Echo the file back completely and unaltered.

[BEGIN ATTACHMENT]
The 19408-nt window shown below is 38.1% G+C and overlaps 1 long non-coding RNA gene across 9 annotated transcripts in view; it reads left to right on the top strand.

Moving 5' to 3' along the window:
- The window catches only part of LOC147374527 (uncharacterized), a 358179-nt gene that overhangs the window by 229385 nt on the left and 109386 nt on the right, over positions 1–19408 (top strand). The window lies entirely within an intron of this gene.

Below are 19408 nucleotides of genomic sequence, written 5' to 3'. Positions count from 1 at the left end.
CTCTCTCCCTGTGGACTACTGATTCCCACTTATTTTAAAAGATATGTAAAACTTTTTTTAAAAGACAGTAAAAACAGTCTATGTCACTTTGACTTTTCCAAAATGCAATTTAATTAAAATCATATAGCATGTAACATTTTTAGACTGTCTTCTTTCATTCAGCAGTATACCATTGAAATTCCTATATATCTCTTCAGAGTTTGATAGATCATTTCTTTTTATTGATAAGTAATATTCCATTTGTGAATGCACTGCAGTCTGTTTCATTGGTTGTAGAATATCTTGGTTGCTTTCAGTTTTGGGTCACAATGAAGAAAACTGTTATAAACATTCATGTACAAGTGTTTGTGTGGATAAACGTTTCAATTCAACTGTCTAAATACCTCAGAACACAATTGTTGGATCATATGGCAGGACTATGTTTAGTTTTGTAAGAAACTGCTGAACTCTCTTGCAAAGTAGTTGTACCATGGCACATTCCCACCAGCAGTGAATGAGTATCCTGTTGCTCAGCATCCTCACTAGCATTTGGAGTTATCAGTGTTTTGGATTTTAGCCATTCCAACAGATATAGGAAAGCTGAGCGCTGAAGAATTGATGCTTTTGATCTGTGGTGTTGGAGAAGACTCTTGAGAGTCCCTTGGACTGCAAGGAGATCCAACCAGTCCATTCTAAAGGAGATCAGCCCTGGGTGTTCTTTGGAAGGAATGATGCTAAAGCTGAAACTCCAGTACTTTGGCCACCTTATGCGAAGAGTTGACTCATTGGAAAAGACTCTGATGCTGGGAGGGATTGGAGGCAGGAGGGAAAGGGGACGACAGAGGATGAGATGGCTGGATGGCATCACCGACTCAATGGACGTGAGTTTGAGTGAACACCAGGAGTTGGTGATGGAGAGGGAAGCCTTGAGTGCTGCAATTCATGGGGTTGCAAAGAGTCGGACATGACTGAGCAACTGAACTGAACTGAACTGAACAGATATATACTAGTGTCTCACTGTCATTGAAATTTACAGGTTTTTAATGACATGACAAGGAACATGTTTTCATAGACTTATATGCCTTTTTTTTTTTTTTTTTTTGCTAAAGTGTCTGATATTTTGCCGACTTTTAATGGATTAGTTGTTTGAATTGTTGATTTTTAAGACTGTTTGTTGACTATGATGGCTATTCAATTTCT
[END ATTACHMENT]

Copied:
The 19408-nt window shown below is 38.1% G+C and overlaps 1 long non-coding RNA gene across 9 annotated transcripts in view; it reads left to right on the top strand.

Moving 5' to 3' along the window:
- The window catches only part of LOC147374527 (uncharacterized), a 358179-nt gene that overhangs the window by 229385 nt on the left and 109386 nt on the right, over positions 1–19408 (top strand). The window lies entirely within an intron of this gene.

Below are 19408 nucleotides of genomic sequence, written 5' to 3'. Positions count from 1 at the left end.
CTCTCTCCCTGTGGACTACTGATTCCCACTTATTTTAAAAGATATGTAAAACTTTTTTTAAAAGACAGTAAAAACAGTCTATGTCACTTTGACTTTTCCAAAATGCAATTTAATTAAAATCATATAGCATGTAACATTTTTAGACTGTCTTCTTTCATTCAGCAGTATACCATTGAAATTCCTATATATCTCTTCAGAGTTTGATAGATCATTTCTTTTTATTGATAAGTAATATTCCATTTGTGAATGCACTGCAGTCTGTTTCATTGGTTGTAGAATATCTTGGTTGCTTTCAGTTTTGGGTCACAATGAAGAAAACTGTTATAAACATTCATGTACAAGTGTTTGTGTGGATAAACGTTTCAATTCAACTGTCTAAATACCTCAGAACACAATTGTTGGATCATATGGCAGGACTATGTTTAGTTTTGTAAGAAACTGCTGAACTCTCTTGCAAAGTAGTTGTACCATGGCACATTCCCACCAGCAGTGAATGAGTATCCTGTTGCTCAGCATCCTCACTAGCATTTGGAGTTATCAGTGTTTTGGATTTTAGCCATTCCAACAGATATAGGAAAGCTGAGCGCTGAAGAATTGATGCTTTTGATCTGTGGTGTTGGAGAAGACTCTTGAGAGTCCCTTGGACTGCAAGGAGATCCAACCAGTCCATTCTAAAGGAGATCAGCCCTGGGTGTTCTTTGGAAGGAATGATGCTAAAGCTGAAACTCCAGTACTTTGGCCACCTTATGCGAAGAGTTGACTCATTGGAAAAGACTCTGATGCTGGGAGGGATTGGAGGCAGGAGGGAAAGGGGACGACAGAGGATGAGATGGCTGGATGGCATCACCGACTCAATGGACGTGAGTTTGAGTGAACACCAGGAGTTGGTGATGGAGAGGGAAGCCTTGAGTGCTGCAATTCATGGGGTTGCAAAGAGTCGGACATGACTGAGCAACTGAACTGAACTGAACTGAACAGATATATACTAGTGTCTCACTGTCATTGAAATTTACAGGTTTTTAATGACATGACAAGGAACATGTTTTCATAGACTTATATGCCTTTTTTTTTTTTTTTTTTTGCTAAAGTGTCTGATATTTTGCCGACTTTTAATGGATTAGTTGTTTGAATTGTTGATTTTTAAGACTGTTTGTTGACTATGATGGCTATTCAATTTCT